In May 1990, however, remnants of the Values Party merged with a number of other environmentalist organizations to form the Green Party of Aotearoa New Zealand, which eventually did gain parliamentary seats. Many former members of the Values Party became active in the Green Party – notably Jeanette Fitzsimons, Rod Donald and Mike Ward.

      • Blazer

         /  January 17, 2018

        A lot of social changes that have impacted on Queers and Feminists since 1972..Griff.Al was in the Values Party ..then.Look at him….now!

        • NOEL

           /  January 17, 2018

          Lots happened in language over that time too. Queer and poof have disappeared for most.

          • Blazer

             /  January 17, 2018

            Queer is their label of choice these days…apparantly.

            • Gezza

               /  January 17, 2018

              Not universally, apparently. Christ, us cisgenders can’t bloody win!
              Call someone gay & they’ll say “oi mate, I’m not gay, I’m queer!”
              Call them queer & they’ll say “oi mate, I’m not queer, I’m gay!”

            • robertguyton

               /  January 17, 2018

              Queers say, “oi mate”?

            • Gezza

               /  January 17, 2018

              Good point !
              Only gays say that.
              Queers say: “Hellooooo …”

            • Gezza

               /  January 17, 2018

              It’s a tricky business knowing what to say or do sometimes …

            • robertguyton

               /  January 17, 2018

              Could’a lost a lip!

            • Blazer is right, queer has been reclaimed. So if it’s used as a term of abuse, it will fall flat. Good thinking on someone’s part.

  2. Any party which talks about a “natural level of support” is just trying to spin it into being. The Greens need to walk away from some of their more worrying economic policies.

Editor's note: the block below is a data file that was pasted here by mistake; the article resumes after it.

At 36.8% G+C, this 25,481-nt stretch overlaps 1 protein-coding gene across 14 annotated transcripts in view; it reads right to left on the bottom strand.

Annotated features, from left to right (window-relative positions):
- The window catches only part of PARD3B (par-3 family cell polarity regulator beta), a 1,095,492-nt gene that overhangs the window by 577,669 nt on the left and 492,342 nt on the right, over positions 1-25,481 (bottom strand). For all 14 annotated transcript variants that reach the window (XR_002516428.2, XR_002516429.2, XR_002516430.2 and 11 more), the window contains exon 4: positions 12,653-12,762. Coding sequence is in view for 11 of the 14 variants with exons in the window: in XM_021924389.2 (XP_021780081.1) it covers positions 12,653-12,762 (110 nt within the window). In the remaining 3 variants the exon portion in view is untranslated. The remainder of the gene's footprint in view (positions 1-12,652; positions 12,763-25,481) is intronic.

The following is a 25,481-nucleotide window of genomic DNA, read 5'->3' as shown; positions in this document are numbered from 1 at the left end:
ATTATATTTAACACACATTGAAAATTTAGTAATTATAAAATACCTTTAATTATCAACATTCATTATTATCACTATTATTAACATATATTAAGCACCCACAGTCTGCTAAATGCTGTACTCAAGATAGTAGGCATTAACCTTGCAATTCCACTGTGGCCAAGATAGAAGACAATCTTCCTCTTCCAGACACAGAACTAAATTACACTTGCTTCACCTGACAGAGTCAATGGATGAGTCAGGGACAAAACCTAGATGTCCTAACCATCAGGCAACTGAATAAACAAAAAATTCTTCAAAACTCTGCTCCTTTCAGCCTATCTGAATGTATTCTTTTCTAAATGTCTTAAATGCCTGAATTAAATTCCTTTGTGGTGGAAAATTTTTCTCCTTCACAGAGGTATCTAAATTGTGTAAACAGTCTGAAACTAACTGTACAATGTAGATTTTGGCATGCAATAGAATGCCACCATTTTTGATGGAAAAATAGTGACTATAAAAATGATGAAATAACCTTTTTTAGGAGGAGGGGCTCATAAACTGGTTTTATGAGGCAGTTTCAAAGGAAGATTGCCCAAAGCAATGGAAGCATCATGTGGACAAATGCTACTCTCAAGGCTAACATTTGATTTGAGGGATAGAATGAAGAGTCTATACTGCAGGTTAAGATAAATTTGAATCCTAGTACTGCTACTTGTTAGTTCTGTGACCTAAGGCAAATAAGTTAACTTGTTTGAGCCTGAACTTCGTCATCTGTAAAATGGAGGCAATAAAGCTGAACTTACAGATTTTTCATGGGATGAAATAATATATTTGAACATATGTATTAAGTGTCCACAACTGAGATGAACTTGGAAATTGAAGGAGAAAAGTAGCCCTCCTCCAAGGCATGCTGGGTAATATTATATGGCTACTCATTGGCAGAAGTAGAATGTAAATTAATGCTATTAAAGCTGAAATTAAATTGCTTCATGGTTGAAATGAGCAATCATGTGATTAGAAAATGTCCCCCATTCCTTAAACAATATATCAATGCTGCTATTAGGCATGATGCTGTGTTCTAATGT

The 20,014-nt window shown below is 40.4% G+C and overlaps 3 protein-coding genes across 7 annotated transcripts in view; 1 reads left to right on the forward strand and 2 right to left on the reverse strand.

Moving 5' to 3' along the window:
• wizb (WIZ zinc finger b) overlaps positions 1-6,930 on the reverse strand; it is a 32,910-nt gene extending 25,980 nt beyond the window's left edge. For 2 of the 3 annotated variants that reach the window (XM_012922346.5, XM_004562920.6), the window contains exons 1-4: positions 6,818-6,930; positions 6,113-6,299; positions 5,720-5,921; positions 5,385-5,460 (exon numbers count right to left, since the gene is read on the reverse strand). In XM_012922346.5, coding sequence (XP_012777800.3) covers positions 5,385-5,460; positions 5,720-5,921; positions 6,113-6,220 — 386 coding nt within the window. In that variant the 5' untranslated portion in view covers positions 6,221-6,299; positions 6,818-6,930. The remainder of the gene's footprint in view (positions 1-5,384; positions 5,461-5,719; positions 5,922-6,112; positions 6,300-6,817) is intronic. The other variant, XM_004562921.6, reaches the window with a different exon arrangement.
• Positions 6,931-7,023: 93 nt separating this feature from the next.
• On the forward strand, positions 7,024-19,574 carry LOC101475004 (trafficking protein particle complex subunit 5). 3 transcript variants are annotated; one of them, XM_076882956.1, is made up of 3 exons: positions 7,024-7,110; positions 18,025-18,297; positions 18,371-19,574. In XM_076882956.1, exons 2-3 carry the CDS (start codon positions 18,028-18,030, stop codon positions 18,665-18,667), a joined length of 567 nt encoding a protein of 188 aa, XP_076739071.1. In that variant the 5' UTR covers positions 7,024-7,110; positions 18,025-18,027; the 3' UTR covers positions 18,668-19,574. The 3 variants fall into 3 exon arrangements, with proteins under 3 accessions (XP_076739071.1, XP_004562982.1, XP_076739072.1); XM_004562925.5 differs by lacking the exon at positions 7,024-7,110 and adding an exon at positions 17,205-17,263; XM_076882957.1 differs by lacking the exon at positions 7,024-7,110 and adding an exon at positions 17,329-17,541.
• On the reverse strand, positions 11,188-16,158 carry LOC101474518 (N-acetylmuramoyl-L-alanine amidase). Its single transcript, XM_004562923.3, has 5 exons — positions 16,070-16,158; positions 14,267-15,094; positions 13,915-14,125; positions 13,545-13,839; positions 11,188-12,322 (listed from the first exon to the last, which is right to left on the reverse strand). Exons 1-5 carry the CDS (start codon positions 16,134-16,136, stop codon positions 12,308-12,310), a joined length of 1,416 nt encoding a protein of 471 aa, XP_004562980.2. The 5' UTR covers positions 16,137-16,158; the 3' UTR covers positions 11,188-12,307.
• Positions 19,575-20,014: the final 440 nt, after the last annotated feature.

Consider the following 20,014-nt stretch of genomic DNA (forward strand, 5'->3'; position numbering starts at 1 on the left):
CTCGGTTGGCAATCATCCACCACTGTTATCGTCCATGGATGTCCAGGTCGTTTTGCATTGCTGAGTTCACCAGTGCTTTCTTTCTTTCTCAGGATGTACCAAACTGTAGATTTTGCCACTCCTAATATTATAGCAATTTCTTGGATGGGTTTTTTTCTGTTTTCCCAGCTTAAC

• Most people I know are very aware of which of the earth’s resources are finite and the slack and unsustainable attitude towards them. People also hate waste and lack of care to public funds is included in this package. Then there’s the closing down of freedom of expression.

      The Greens no longer encapsulate people’s prudent and conservative attitude to these issues. Greens’ attitudes to people’s actions that run counter to the greater good of society seem at odds with what was a solid ideology. People see Tureis’s theft of fiscal resources as treasonous and illegal and they see someone like Golriz Gharaman’s cynical and purely careerist move defending genocidaires as abhorrent and morally repugnant. They see a weak and gutless leader like Shaw and others overtly supporting both these women and rushing to sign an authoritarian depostic bill like the Waka jumping.

      I’d rather they were examples of footprint moderation, morally and planetarily responsible. They’re a sell out.

      • robertguyton

         /  January 17, 2018

        It ain’t easy, being…in power!

        • phantom snowflake

           /  January 17, 2018

          Hi Robert. I’m not sure about the present, but I’m aware that you have previously been active in the Green Party. I’ve often seen claims from people outside the party, such as by Blazer above, that there is ongoing warfare between factions in the Greens. This also parallels Martyn Bradbury’s ongoing bleat that “Identity Politics is splitting The Left.” I wonder to myself whether these factions actually exist, or are they merely “phantom” snowflakes ? LOL. Are you prepared to share some inside information on this subject?